Patience and Thanksgiving in Affliction

St Alexis the Metropolitan of Moscow and Wonderworker of All Russia

Beloved brothers and sisters in Christ Our Only True God and Our Only True Savior,


+In the Name of the Father and of the Son and of the Holy Spirit. Amen.

God and Father of our Lord Jesus Christ, having raised us up from our beds and brought us together at the hour or prayer, give us grace as we open our lips and accept the best thanks we can offer. And teach us Your statutes, for we know not how to pray fittingly unless You, Lord, through Your Holy Spirit, lead us. Wherefore we pray, if up to this moment we have sinned, in word or in deed or in thought, deliberately or not, loose, remit, forgive. If You retain sins, Lord, O Lord, who can stand: With You there is deliverance. You alone are Holy, our help, Mighty Champion of our lives, and our hymn of praise is to You forever. May the might of Your Kingdom be blessed and magnified, of the Father and the Son and the Holy Spirit, now and ever and unto ages of ages. Amen.

Please note: "Prayer is cause for salvation, mediation for the immortality of the soul, an unbreakable rampart of the Church, an unshakable guardian, fearful to the demons but salutary to the pious.

When prayer enters into the souls, every other virtue will enter also. For what the foundation is for the house, this is what prayer is for the soul. And it is necessary to have prayer, as a basis and a sort of root implanted first in everyone so that all may be able to also cultivate prudence, meekness, righteousness, care for the poor and all the Commandments of Christ, through Whom and with Whom Glory and Dominion be to the Father together with the Holy Spirit unto ages of ages. Amen." (Saint John Chrysostom)


On February 12th Our Holy Orthodox Christian Church commemorates, honors and entreats the holy intercessions of the following Saints, Forefathers, Fathers, Patriarchs, Prophets, Apostles, Preachers, Evangelists, Martyrs, Confessors, Ascetics, Teachers and every righteous spirit made perfect in Our Holy Orthodox Christian faith: Saint Meletios, Archbishop of Antioch; Saint Anthony II, Patriarch of Constantinople; Saint Alexis, Wonderworker of All Russia; Saint Meletius, Archbishop of Kharkov; Saint Mary, called Marinus, and her father Eugene, at Alexandria; New holy Martyr Alexius, Bishop of Voronezh (1930); holy Martyrs Plotinus and Saturnius; Saint Bassian of Uglich; Saint Nicholas Dvali, Prochorus the Georgian, Luke of Jerusalem, and the Holy Fathers of the Georgian Monasteries in Jerusalem; New holy Martyr Chrestos the Gardener.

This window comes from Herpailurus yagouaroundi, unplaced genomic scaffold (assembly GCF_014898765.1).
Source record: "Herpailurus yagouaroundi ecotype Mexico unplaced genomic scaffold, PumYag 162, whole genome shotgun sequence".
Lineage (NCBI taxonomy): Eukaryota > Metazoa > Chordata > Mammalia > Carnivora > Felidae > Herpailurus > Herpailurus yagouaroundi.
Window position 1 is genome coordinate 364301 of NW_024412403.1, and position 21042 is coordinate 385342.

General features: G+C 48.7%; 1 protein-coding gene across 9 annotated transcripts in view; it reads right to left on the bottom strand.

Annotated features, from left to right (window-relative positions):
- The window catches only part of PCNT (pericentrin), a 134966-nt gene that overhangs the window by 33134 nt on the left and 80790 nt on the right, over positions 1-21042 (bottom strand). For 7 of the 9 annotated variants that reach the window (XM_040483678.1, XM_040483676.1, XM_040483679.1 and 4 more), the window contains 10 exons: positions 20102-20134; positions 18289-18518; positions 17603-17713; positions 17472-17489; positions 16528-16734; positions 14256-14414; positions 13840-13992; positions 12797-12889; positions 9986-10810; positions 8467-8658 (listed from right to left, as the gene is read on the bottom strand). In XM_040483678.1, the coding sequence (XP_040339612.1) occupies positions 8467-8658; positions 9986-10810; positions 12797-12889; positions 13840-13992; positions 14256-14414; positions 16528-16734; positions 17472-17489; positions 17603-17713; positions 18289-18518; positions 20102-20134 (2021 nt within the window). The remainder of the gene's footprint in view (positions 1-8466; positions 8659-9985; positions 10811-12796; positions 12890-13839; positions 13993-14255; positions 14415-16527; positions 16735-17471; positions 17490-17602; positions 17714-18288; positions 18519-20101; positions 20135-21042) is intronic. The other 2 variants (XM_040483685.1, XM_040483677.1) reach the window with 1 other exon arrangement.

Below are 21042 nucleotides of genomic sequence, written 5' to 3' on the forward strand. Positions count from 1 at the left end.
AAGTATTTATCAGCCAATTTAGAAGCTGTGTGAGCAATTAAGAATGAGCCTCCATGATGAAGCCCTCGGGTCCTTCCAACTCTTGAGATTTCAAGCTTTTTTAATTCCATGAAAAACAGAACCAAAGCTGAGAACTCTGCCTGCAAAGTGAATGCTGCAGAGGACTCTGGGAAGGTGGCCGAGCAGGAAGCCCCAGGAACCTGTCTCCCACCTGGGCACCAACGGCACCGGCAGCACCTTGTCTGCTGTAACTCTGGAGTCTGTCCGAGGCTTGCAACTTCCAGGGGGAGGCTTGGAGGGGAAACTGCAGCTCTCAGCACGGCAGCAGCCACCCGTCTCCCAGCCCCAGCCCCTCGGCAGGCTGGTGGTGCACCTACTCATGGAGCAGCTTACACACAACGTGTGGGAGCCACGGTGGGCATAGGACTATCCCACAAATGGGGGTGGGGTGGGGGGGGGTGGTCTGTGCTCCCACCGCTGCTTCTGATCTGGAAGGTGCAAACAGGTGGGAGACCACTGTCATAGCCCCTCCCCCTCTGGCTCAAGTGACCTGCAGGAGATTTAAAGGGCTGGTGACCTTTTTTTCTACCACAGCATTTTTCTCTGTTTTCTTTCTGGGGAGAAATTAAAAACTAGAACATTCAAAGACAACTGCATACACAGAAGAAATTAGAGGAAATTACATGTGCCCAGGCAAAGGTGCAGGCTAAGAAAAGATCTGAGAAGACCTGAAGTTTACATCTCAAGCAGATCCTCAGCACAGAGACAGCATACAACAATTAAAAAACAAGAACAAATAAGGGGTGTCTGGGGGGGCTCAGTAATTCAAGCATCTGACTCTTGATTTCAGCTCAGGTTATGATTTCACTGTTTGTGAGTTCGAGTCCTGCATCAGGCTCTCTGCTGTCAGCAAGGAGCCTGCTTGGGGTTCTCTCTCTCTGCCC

SAINT LUKA OF JERUSALEM. Saint Luka was from a pious Georgian family in the 13th century. After his father died, his mother left her son to become a monk in Jerusalem. When Luka was twenty years old, he went to visit his mother, as well as to venerate the holy places there. After some time, he decided to stay and become a monk at the Holy Monastery in Jerusalem. He was later made a deacon and was asked to become the Egoumenos (Abbot). After three years in this capacity, a Persian named Shekh-Khidar attacked the Monastery with armed soldiers, and Sultarn Penducht transferred possession of the property to Shekh-Khidar. He treated the monks horribly and soon threw them out of the Monastery. Saint Luka went to confront Shekh-Khidar to defend the brotherhood, ignoring the pleas of many that told him to run and hide. Saint Luka asked for the release of the imprisoned monastics, and said that he would accept any demands. The Persian demanded that Saint Luka convert to his religion, promising to make him an emir if he agreed. Saint Luka refused, and for this he was beheaded. Immediately, Saint Luka's head turned of its own accord toward the east with an expression of peace. Seeing this, Shekh-Khidar had Saint Luka's body burned.

+By the holy intercessions of Your Saints and Holy Martyrs, O Christ Our God, have mercy on us and save us. Amen.


Holy Epistle Lesson: Saint James 3:1-10
Holy Gospel Lesson: Saint Mark 7:5-15